Every perfumer tackles the classic floral tenets with their own set of olfactory values in place. Like actors taking on famous roles, each interpretation will be different, sometimes respectful, sometimes divisive calling down boos and disdain from demanding audiences or garnering critical plaudits and stanidng ovations. The challenge with the white floral queens of tuberose, ylang, jasmine and orange blossom is dealing with preconceptions, startling and seducing the wearer with leftfield hooks, tricks, slants and captures. There will always be the struggle between absolutes and synthetics, using more of one, balancing with another.

It can work beautifully. Untitled#1 by Baruti (Formally Magnetic Scents and sadly dropped when the line re-branded) was a roaring jet engine of a jasmine scent, just so rich and rounded with cocoa and white lily notes complimenting the fecundity of the jasmine. The perfumer Spyros Drosopolous used a cunning and expertly structured marriage of highest quality jasmine absolutes with a synthetic mirror created from other white flowers. It smells extraordinary because the quivering tension between the real and the created jasmines translate onto the skin with shocking verve and hedonistic sensuality.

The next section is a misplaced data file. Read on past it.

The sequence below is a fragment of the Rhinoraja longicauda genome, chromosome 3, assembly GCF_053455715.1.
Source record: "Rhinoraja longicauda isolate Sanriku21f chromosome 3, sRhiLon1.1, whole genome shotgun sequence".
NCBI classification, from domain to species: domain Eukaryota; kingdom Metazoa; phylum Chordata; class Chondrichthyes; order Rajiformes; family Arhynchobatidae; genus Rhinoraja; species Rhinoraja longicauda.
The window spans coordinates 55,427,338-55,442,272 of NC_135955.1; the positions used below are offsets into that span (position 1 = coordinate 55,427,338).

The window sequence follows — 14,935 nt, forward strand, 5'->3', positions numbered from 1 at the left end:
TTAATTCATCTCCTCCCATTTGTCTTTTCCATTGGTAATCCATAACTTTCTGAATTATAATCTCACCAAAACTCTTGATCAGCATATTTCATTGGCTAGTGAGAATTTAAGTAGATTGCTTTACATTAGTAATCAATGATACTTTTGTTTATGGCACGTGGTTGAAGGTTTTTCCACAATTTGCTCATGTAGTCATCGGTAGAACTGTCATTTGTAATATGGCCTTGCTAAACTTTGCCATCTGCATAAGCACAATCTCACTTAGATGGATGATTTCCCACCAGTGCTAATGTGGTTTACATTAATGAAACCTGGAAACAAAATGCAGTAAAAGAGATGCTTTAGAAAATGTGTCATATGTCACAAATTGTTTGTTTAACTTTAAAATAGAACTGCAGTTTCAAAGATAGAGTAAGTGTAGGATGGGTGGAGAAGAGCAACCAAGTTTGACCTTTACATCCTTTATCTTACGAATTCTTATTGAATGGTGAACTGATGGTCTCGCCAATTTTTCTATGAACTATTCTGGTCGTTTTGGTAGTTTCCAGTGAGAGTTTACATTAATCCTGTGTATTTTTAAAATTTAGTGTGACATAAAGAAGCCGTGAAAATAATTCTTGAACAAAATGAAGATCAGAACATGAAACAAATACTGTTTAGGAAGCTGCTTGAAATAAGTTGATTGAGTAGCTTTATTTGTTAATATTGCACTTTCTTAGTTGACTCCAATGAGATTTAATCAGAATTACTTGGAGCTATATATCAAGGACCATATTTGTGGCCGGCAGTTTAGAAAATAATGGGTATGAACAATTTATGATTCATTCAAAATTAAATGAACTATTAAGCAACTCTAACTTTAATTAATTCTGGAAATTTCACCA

Hiram has looked long and hard into the soul of tuberose and wondered how the scent will unfurl on skin with covert beauty and above all - pure snowy elegance. The opening rush of green and white mixed with the that fabulous chilled coconut accord fade gently into a glorious lamination of lacteous comforting softness. There are little breaths of spiky rubbed mint and a strange metallic wash from time to time, a scent of blue freezers and iced metal. This all adds to the charm and magic of Hiram’s blending. Moon Bloom is made for night skin, waxen and white-lit under bleak staring moons. A fragrance for skins in troubled love, in pain, lost perhaps. There is alchemy at work here and it smells like snow falling in the hush of night.      

For more information on Hiram Green, please click link below: